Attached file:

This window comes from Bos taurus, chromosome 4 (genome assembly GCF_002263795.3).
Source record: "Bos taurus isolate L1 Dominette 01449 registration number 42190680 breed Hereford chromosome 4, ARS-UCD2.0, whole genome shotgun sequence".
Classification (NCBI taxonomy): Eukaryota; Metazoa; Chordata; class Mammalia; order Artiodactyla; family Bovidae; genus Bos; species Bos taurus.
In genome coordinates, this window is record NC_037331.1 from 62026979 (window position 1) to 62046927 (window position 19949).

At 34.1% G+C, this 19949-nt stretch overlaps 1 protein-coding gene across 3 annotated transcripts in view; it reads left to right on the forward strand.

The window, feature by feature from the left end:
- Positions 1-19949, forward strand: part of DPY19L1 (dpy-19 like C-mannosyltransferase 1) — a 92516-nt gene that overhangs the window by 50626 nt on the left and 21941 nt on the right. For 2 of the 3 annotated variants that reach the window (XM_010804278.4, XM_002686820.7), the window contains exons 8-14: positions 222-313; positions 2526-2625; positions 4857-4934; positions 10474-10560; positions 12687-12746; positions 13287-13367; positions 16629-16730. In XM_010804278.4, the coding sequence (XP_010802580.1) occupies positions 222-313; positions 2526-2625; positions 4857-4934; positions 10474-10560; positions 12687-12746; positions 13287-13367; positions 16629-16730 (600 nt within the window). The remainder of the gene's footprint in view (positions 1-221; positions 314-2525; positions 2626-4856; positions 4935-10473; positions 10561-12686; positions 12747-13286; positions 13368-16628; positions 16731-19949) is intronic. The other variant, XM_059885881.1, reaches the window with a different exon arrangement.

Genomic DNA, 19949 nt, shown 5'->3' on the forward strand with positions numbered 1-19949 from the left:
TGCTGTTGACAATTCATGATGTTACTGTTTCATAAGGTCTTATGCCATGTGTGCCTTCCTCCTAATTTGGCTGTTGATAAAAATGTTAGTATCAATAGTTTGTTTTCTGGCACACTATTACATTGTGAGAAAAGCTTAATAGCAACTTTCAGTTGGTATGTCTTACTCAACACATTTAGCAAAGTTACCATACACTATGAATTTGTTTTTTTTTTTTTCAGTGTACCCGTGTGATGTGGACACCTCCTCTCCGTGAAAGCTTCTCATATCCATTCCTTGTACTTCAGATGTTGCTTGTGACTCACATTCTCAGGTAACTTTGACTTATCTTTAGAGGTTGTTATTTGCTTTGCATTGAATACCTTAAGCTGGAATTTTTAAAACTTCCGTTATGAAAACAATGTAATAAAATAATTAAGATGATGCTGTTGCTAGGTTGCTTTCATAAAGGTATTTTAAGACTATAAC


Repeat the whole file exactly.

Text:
This window comes from Bos taurus, chromosome 4 (genome assembly GCF_002263795.3).
Source record: "Bos taurus isolate L1 Dominette 01449 registration number 42190680 breed Hereford chromosome 4, ARS-UCD2.0, whole genome shotgun sequence".
Classification (NCBI taxonomy): Eukaryota; Metazoa; Chordata; class Mammalia; order Artiodactyla; family Bovidae; genus Bos; species Bos taurus.
In genome coordinates, this window is record NC_037331.1 from 62026979 (window position 1) to 62046927 (window position 19949).

At 34.1% G+C, this 19949-nt stretch overlaps 1 protein-coding gene across 3 annotated transcripts in view; it reads left to right on the forward strand.

The window, feature by feature from the left end:
- Positions 1-19949, forward strand: part of DPY19L1 (dpy-19 like C-mannosyltransferase 1) — a 92516-nt gene that overhangs the window by 50626 nt on the left and 21941 nt on the right. For 2 of the 3 annotated variants that reach the window (XM_010804278.4, XM_002686820.7), the window contains exons 8-14: positions 222-313; positions 2526-2625; positions 4857-4934; positions 10474-10560; positions 12687-12746; positions 13287-13367; positions 16629-16730. In XM_010804278.4, the coding sequence (XP_010802580.1) occupies positions 222-313; positions 2526-2625; positions 4857-4934; positions 10474-10560; positions 12687-12746; positions 13287-13367; positions 16629-16730 (600 nt within the window). The remainder of the gene's footprint in view (positions 1-221; positions 314-2525; positions 2626-4856; positions 4935-10473; positions 10561-12686; positions 12747-13286; positions 13368-16628; positions 16731-19949) is intronic. The other variant, XM_059885881.1, reaches the window with a different exon arrangement.

Genomic DNA, 19949 nt, shown 5'->3' on the forward strand with positions numbered 1-19949 from the left:
TGCTGTTGACAATTCATGATGTTACTGTTTCATAAGGTCTTATGCCATGTGTGCCTTCCTCCTAATTTGGCTGTTGATAAAAATGTTAGTATCAATAGTTTGTTTTCTGGCACACTATTACATTGTGAGAAAAGCTTAATAGCAACTTTCAGTTGGTATGTCTTACTCAACACATTTAGCAAAGTTACCATACACTATGAATTTGTTTTTTTTTTTTTCAGTGTACCCGTGTGATGTGGACACCTCCTCTCCGTGAAAGCTTCTCATATCCATTCCTTGTACTTCAGATGTTGCTTGTGACTCACATTCTCAGGTAACTTTGACTTATCTTTAGAGGTTGTTATTTGCTTTGCATTGAATACCTTAAGCTGGAATTTTTAAAACTTCCGTTATGAAAACAATGTAATAAAATAATTAAGATGATGCTGTTGCTAGGTTGCTTTCATAAAGGTATTTTAAGACTATAAC